This is part two of ‘How to Break Down Goals Into Easy Steps’. See part one for the initial steps.
Where to Get Answers
In order to analyse and break down one goal into many smaller goals, you need to understand what is involved in attaining it. If you don’t currently understand the goal enough to break it down, you need to go somewhere that has the information.
Your first point of reference is Google. Just type in what you want to research and keep researching until you understand. Once you have dried out that resource (for now), brainstorm other means of finding out what you want to know. For example, if you want to know more about what is involved in a particular career, find out if you know someone who is already in that industry. They can either tell you all about it or they’ll know someone who can. Even if you know no one in your circles is in the industry, ask anyway. If LinkedIn or Facebook has taught us anything, it’s that we’re connected more than we originally realised. Chances are that one of your friends has a friend in the industry you want to get into.
Another good resource for career information is a career expo. Many universities and non-academic organisers host functions that bring employers to students or potential employees. You can ask these representatives any questions you like and it’s likely that there will be other students there who are planning on getting into the same career as you that have already found the answers to one of your questions. Networking events hosted by universities or societies/university groups are a fantastic resource as well. If your goal is not career-related but would benefit from networking with people who have similar goals to you, MeetUp probably has an event or three that fit your criteria.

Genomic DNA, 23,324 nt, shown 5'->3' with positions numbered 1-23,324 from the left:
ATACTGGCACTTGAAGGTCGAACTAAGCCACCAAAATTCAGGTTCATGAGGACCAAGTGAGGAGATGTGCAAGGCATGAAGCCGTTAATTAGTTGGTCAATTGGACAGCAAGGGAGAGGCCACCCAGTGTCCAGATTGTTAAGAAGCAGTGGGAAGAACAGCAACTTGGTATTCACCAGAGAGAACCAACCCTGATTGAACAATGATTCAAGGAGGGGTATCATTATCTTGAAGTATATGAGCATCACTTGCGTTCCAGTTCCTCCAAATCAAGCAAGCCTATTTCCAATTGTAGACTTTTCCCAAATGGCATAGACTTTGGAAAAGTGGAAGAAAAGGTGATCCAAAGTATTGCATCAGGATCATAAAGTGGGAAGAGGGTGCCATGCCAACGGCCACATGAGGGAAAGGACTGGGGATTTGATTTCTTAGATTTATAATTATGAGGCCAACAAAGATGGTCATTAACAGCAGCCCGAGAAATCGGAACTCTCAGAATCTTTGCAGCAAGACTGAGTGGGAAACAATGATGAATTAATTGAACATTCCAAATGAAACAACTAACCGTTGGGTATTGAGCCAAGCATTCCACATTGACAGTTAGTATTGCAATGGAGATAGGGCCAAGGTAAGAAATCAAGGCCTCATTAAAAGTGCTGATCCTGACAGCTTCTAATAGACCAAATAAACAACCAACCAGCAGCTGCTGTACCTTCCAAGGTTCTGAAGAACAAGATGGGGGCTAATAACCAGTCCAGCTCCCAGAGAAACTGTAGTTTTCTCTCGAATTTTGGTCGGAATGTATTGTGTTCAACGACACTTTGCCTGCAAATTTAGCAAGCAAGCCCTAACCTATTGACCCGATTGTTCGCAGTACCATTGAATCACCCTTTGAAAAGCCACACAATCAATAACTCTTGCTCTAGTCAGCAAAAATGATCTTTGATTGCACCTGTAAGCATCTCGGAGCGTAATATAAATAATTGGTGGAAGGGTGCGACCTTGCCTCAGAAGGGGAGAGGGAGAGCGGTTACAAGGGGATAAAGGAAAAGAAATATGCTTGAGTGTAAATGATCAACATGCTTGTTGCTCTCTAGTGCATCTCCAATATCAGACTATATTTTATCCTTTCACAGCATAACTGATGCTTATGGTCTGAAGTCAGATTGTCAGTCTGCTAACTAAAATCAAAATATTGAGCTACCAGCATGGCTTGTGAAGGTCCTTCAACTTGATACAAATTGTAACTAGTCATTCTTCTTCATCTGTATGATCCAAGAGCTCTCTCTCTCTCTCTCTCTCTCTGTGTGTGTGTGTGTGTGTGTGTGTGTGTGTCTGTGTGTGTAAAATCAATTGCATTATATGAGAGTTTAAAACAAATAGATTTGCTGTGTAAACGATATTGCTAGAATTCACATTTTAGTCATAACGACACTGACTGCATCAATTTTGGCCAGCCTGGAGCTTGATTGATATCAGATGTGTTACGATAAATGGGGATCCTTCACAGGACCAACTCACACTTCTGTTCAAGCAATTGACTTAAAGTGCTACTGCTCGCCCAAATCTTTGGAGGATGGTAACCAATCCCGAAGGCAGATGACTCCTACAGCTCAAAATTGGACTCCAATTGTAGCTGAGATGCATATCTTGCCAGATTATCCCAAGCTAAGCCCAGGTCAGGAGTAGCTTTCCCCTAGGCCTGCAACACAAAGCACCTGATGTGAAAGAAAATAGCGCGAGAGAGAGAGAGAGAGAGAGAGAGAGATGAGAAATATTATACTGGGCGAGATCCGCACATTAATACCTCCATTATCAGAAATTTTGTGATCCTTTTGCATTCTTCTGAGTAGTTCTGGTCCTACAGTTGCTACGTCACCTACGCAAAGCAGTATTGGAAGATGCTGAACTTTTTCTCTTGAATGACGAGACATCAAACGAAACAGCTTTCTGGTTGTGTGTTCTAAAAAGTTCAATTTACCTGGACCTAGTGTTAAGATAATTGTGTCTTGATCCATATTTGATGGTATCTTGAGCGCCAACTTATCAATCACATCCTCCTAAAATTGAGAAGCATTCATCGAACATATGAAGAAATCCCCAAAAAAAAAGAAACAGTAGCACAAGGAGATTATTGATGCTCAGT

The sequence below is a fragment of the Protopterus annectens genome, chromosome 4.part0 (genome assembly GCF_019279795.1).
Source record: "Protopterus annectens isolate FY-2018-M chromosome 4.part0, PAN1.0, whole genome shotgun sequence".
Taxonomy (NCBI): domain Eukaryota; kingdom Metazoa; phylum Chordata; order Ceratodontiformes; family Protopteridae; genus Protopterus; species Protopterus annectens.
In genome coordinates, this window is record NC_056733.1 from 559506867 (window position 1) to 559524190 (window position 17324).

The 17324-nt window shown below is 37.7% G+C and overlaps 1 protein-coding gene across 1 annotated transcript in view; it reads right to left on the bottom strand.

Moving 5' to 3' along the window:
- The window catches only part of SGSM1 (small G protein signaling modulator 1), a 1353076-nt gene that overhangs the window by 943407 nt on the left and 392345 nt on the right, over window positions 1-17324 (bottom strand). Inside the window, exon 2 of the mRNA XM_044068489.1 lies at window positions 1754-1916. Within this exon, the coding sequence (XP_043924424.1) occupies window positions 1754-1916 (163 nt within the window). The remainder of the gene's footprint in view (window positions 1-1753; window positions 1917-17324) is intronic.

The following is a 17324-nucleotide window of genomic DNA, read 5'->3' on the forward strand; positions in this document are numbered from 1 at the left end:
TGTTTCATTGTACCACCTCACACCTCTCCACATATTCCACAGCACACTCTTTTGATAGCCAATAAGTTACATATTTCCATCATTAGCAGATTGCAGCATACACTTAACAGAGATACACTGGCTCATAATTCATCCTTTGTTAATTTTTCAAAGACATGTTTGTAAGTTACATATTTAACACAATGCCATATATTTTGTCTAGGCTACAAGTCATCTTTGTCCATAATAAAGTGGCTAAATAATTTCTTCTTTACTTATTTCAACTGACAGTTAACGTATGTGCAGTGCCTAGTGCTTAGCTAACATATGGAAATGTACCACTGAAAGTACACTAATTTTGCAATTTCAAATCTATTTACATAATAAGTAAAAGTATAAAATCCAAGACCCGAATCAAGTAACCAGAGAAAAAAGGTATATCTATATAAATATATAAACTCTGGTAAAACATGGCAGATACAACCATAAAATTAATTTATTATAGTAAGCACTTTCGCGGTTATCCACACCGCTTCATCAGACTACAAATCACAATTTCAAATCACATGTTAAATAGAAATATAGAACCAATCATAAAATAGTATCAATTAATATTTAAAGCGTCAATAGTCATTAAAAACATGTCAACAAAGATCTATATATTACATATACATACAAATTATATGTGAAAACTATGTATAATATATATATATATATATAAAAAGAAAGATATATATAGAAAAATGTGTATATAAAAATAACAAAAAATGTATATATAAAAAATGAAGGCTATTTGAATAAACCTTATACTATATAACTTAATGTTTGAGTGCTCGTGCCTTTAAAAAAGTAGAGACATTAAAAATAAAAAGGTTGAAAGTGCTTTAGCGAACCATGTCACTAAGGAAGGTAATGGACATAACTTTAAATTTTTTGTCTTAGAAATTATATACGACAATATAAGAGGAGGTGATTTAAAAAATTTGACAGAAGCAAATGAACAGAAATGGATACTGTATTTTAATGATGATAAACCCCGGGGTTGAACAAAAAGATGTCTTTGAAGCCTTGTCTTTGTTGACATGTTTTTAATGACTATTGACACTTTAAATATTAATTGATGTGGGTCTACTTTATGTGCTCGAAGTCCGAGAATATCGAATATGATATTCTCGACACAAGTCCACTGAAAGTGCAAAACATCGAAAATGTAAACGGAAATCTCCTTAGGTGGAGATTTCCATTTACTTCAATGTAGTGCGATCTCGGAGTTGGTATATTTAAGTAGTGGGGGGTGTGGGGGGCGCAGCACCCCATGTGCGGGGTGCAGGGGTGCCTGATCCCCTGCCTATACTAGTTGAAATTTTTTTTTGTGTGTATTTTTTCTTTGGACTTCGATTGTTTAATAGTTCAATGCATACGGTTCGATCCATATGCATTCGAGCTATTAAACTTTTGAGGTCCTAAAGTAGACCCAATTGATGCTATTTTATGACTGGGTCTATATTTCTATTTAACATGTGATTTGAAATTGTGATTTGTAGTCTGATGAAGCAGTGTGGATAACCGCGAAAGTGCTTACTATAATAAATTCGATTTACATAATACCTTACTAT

When the Goals Are Small Enough
The more a goal is broken down, the easier it is to take the next step and the more attainable the overall goal seems. A goal to run a marathon, for example, could seem more daunting than deciding to run a marathon and you have a 20-step process to achieve this. Having 1 step is less to keep track of than 20, but those 20 steps are so small you can begin one today. And that’s the point of this process — making a goal so big that you don’t know where to start simple enough to start taking action.
However, there is a right time and a wrong time to break down goals. Breaking down the goal of getting hired by one of the big four accounting firms into steps small enough that they can each be done in one day would result in an incredibly large to-do list. Instead of being daunted by the one big, vague goal, now you’re being daunted by the prospect of ticking off thousands of small tasks.
As a general rule, the sooner a particular goal will affect your actions, the more it should be broken down. In this career example I have assumed you are in Year 11, so university marks and professional accreditation are over a year away. For now, leave those sub-goals as they are. The sub-goals that affect your decisions within the next year, however, could be broken down more: the sub-goal of ‘finish secondary school with good enough marks to enable you to get into one of the top universities that offer a course in business or commerce’.
Goals Into Tasks
There comes a point where a ‘goal’ becomes a ‘task’. Intuitively, the less conditions that apply to the achievement, the more it is a task. For example, ‘finish secondary school’ is less a task than ‘get a good grade on this test’ which, in turn, is less a task than ‘study for this test’. When it is actionable the process is done. You might break down the above sub-goal into:
- Find out which universities are the top two in commerce/business;
- Find out what ATAR/ranking you need to get in order to be accepted into those two universities;
- Pick the highest ATAR of the two and make that your target;
- Work out what study/subject scores you need to get in order to get that ATAR;
- Work out what minimum grades, on average, you need to get on each test and exam to get those study/subject scores; and
- Pay attention in class and study for each test and exam.
At this point, it’s looking more like a cooking recipe. Just follow the instructions and you’re good to go. This isn’t to say that following the instructions is easy but breaking a goal into instructions that you can put on your to-do list and tick off as you go makes it simple.
Now that you have your to-do list, schedule your routine into your week and slot in times to work on each task. Or, if you’re not the planning type, begin now! If you don’t act then you’re not moving anywhere, and the whole point of this exercise is to go from stunned inaction to purposeful action.